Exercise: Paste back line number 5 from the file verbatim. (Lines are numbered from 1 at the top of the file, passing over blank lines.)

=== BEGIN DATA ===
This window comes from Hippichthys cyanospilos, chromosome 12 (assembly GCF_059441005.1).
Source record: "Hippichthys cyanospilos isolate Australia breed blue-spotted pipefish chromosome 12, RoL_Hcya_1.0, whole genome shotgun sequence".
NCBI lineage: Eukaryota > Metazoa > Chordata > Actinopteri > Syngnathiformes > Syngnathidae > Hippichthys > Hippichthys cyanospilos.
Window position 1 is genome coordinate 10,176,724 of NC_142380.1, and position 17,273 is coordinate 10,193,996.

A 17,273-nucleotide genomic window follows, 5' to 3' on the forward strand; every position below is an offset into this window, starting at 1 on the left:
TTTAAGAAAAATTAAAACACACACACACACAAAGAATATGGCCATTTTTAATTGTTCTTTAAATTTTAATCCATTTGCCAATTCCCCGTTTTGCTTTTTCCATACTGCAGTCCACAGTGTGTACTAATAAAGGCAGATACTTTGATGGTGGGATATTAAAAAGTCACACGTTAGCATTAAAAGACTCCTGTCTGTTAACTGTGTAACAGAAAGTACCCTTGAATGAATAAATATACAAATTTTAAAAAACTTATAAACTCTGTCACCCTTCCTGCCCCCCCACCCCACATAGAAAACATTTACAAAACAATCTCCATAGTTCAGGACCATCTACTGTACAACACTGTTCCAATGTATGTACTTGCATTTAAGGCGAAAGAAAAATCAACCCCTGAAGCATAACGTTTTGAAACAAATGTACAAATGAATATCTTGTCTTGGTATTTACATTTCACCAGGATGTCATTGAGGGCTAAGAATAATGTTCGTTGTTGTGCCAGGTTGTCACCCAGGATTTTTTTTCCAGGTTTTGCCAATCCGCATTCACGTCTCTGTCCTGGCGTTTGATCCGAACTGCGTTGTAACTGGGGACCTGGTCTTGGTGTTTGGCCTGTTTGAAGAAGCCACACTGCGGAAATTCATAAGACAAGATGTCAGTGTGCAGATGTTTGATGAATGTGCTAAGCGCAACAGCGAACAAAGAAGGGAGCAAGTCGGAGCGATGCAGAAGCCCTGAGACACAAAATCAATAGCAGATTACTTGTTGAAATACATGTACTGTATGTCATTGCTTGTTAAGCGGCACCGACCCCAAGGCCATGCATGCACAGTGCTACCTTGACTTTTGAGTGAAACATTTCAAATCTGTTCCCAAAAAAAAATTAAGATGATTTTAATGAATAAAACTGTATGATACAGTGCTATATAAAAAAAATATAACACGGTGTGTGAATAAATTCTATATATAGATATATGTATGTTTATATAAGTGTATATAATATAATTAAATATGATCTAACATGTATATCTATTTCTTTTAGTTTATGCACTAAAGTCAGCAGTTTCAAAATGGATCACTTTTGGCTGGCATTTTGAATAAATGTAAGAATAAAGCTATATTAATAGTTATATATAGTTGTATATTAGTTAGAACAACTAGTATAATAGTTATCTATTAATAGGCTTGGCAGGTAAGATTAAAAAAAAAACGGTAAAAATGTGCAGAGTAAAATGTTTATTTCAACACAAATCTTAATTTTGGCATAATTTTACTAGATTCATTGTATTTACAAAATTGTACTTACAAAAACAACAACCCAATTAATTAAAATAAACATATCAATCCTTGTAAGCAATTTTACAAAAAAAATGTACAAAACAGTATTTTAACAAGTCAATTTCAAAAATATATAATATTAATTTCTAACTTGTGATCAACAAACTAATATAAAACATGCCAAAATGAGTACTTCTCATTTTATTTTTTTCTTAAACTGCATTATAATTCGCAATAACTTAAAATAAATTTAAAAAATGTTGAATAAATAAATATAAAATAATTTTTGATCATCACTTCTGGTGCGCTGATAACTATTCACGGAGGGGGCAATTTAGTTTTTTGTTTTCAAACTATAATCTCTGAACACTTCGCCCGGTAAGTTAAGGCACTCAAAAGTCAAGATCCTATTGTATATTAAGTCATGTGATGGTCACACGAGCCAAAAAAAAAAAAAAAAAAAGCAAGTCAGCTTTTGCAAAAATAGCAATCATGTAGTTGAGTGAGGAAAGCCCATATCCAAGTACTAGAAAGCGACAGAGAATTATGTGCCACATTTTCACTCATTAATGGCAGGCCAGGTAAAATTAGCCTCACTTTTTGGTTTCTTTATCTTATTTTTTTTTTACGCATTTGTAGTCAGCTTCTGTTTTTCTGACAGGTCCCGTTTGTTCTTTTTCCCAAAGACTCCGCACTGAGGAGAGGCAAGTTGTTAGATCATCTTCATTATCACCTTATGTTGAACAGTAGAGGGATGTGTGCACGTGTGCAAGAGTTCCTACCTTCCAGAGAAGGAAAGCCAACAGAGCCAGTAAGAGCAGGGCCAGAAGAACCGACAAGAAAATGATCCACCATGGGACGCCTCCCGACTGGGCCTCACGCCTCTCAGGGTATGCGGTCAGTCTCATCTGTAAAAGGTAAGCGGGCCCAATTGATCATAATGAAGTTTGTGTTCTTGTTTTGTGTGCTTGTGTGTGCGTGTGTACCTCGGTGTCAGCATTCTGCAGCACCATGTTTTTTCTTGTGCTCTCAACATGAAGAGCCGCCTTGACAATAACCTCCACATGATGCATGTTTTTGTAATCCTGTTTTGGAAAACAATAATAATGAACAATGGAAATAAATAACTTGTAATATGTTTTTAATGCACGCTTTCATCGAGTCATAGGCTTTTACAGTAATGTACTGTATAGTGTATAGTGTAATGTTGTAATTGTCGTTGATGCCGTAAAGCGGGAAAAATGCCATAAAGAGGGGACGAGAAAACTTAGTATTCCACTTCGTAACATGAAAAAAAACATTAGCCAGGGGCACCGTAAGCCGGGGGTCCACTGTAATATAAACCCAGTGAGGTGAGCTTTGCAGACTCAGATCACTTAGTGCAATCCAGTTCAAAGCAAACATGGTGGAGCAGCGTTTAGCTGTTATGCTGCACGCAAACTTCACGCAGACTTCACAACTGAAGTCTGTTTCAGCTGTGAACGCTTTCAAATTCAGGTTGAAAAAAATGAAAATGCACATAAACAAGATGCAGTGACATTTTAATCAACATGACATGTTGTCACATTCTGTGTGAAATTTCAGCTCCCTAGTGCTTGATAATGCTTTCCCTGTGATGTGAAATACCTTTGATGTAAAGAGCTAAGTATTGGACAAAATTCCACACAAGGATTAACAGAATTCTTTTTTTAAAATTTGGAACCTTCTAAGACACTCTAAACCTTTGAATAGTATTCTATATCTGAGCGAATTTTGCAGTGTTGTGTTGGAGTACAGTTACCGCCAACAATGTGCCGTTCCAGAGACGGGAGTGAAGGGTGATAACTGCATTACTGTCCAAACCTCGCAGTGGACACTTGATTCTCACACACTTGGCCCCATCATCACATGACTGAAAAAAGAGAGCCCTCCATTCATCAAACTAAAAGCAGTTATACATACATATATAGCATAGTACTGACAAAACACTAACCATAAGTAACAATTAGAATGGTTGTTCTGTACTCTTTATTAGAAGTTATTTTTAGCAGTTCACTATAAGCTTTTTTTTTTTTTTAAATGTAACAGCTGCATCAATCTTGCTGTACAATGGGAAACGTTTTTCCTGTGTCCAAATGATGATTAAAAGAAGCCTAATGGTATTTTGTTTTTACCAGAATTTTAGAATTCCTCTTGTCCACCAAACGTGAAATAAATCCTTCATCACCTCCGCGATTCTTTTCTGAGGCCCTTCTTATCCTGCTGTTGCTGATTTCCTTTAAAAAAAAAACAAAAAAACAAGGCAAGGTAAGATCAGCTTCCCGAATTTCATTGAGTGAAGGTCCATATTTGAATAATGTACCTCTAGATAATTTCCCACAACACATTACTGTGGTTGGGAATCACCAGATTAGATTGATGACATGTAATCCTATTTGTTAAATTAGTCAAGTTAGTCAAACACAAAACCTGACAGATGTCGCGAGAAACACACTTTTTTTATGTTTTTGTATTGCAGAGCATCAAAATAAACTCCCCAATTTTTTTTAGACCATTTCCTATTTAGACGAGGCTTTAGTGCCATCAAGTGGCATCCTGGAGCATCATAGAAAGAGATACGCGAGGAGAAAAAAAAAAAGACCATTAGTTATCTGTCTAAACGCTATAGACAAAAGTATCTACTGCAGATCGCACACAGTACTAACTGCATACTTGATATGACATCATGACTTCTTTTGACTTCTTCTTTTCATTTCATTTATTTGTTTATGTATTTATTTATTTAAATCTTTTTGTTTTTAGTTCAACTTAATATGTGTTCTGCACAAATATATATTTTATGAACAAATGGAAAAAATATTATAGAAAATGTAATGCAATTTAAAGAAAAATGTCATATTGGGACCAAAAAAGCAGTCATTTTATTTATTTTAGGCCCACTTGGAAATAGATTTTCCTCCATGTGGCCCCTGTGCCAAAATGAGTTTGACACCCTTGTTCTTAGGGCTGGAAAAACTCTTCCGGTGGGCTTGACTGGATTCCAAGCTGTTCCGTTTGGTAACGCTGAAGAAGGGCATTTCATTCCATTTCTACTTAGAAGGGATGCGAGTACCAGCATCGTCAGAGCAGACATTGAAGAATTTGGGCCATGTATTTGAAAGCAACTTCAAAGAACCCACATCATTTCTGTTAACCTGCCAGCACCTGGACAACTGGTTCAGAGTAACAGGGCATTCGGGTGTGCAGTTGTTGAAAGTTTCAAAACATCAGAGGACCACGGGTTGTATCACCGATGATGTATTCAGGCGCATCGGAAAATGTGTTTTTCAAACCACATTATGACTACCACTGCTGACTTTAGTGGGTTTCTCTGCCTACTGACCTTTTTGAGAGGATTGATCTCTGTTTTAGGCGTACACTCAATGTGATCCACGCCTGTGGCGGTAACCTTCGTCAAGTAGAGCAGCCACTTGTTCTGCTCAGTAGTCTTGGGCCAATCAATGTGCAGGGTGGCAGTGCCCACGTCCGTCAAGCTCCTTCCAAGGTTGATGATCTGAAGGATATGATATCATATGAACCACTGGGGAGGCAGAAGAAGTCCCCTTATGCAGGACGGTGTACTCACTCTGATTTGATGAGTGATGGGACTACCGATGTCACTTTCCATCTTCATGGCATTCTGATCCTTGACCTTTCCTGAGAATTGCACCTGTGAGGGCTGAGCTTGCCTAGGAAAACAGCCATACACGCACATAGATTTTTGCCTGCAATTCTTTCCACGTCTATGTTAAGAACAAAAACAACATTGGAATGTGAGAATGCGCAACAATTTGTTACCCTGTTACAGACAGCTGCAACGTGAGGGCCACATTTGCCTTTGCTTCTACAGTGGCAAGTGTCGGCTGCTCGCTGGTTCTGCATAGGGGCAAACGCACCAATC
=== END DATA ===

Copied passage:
A 17,273-nucleotide genomic window follows, 5' to 3' on the forward strand; every position below is an offset into this window, starting at 1 on the left: